The only thing left will be the matched pair of lions at the entrance, the trees and the adjacent pond.
Torrential rains from the storm — as much as 9 inches was reported in some Northern Berkshire communities — swelled the Hoosic River over its banks and inundated the community of mostly retirees.
Some flood victims had relatives or friends who took them in, but many others needed food and housing — quickly.
“There were quite a number who needed places to stay, and we were negotiating with different hotels in local towns for good rates,” Puddester said. “We were also providing them with gas cards and food cards.”
Other accommodations shortly after the storm included vacant faculty apartments provided by Williams College. A number of pets had to be boarded or put into foster care for a time.
“That was a really big concern for them because they were being separated from their pets,” Puddester said.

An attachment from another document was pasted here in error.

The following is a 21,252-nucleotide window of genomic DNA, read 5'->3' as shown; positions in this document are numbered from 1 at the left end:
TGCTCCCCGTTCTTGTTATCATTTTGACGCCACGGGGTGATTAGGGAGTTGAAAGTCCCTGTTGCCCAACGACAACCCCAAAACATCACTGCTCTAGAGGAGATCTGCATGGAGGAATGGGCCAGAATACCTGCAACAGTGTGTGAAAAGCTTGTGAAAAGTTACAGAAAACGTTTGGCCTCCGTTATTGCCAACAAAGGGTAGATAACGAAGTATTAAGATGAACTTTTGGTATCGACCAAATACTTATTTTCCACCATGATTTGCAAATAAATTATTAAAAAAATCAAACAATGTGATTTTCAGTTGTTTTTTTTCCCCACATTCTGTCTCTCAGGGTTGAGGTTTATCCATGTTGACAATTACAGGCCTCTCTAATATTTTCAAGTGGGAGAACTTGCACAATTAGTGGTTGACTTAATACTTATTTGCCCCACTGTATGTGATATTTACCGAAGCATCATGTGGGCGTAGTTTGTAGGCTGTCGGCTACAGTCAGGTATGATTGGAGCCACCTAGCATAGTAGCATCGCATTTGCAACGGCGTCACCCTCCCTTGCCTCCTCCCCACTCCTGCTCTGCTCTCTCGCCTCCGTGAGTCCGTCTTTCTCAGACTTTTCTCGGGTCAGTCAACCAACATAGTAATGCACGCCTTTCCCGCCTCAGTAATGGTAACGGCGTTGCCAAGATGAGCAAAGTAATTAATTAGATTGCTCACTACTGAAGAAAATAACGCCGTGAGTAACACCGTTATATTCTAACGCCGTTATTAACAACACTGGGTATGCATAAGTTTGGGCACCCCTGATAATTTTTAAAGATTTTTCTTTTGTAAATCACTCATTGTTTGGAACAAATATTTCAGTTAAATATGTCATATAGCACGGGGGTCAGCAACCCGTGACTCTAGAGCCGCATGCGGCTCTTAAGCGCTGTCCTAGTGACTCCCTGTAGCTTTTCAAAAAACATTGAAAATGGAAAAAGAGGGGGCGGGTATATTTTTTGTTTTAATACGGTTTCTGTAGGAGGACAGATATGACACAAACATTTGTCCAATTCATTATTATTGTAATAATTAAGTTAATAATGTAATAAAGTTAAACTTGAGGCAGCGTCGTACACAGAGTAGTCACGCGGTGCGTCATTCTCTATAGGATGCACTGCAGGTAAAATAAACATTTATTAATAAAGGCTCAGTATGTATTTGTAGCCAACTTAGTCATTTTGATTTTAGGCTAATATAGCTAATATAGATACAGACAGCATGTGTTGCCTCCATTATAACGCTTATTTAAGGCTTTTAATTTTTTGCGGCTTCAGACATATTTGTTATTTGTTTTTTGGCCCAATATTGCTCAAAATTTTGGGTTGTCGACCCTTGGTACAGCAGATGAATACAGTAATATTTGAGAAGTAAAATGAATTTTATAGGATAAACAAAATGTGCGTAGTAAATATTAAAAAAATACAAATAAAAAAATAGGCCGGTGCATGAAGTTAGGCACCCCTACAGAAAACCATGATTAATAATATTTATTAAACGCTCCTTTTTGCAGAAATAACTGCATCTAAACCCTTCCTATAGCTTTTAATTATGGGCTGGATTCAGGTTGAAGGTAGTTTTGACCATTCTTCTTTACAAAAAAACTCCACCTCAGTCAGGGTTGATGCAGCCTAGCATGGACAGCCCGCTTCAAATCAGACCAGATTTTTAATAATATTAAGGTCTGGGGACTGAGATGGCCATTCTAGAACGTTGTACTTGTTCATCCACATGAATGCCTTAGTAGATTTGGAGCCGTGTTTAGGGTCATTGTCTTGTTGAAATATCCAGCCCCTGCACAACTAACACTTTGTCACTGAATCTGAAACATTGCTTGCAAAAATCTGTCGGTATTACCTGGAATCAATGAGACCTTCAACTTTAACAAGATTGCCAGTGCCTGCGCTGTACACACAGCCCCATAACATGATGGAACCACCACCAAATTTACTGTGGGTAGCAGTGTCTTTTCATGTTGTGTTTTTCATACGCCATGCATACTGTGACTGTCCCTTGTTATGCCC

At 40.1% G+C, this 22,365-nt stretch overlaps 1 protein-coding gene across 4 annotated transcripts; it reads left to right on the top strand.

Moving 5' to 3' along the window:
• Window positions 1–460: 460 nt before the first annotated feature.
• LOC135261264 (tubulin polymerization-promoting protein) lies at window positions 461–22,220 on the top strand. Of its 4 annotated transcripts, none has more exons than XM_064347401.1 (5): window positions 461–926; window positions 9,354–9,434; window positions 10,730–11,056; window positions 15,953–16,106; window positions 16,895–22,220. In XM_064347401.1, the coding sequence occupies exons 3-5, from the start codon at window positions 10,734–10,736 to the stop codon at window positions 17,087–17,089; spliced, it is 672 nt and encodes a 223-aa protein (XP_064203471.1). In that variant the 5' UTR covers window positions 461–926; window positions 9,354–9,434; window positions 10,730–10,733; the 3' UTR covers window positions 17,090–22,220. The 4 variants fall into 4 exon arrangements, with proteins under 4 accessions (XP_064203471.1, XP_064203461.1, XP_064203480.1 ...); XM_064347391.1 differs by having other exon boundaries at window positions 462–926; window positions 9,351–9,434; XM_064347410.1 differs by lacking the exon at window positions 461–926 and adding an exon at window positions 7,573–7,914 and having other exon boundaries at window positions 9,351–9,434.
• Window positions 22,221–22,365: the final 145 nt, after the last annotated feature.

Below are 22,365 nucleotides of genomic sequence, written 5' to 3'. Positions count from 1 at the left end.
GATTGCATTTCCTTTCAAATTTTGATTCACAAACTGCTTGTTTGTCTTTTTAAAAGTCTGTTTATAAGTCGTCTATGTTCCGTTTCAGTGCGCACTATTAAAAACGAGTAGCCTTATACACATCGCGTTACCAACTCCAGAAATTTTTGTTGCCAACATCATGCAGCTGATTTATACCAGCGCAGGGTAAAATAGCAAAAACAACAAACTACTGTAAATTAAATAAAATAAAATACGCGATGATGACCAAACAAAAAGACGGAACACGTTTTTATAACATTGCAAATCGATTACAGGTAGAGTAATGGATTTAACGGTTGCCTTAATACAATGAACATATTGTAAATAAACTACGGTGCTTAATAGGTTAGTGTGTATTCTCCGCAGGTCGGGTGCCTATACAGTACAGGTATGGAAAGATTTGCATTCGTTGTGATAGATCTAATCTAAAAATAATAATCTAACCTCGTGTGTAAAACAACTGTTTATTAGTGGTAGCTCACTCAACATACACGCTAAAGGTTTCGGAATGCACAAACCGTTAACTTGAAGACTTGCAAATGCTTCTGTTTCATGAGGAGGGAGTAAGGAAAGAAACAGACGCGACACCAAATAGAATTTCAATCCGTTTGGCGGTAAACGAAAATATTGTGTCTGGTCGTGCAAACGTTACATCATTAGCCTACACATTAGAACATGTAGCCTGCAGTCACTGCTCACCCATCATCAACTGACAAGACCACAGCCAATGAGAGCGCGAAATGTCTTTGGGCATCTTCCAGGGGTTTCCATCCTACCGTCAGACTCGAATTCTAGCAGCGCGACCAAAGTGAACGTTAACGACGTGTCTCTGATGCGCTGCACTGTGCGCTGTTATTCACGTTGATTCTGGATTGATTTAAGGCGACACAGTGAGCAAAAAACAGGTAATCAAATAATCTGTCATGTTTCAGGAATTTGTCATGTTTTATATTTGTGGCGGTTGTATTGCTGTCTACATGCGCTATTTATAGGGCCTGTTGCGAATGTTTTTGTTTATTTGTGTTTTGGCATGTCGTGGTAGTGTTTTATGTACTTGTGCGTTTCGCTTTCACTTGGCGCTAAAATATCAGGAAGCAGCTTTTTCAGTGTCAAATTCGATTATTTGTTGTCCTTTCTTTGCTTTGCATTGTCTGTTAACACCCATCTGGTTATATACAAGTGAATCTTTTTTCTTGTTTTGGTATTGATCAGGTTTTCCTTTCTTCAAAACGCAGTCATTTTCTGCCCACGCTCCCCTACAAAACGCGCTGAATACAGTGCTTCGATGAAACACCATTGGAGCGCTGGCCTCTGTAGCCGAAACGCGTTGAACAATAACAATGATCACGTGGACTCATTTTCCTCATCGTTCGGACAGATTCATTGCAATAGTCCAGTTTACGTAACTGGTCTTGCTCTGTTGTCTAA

She noted that many of the Spruces refugees, most of whom lost everything to the flood, were in hotels through October of that year. Volunteers at Higher Ground helped them through the next phase, finding permanent accommodations.
All of this took not only volunteer hours, but lots of money.
According to Higher Ground volunteer Cathy Yamamoto, $90,000 was raised from local donors immediately after the flood. Another $307,000 was raised locally after Higher Ground was formed. Altogether about 800 individuals contributed money to the cause. That funding was used to help with immediate needs and with cost of relocation to permanent housing.
And dozens of local organizations and corporations, including many Berkshire County banks and churches, made grants to Higher Ground for disaster relief.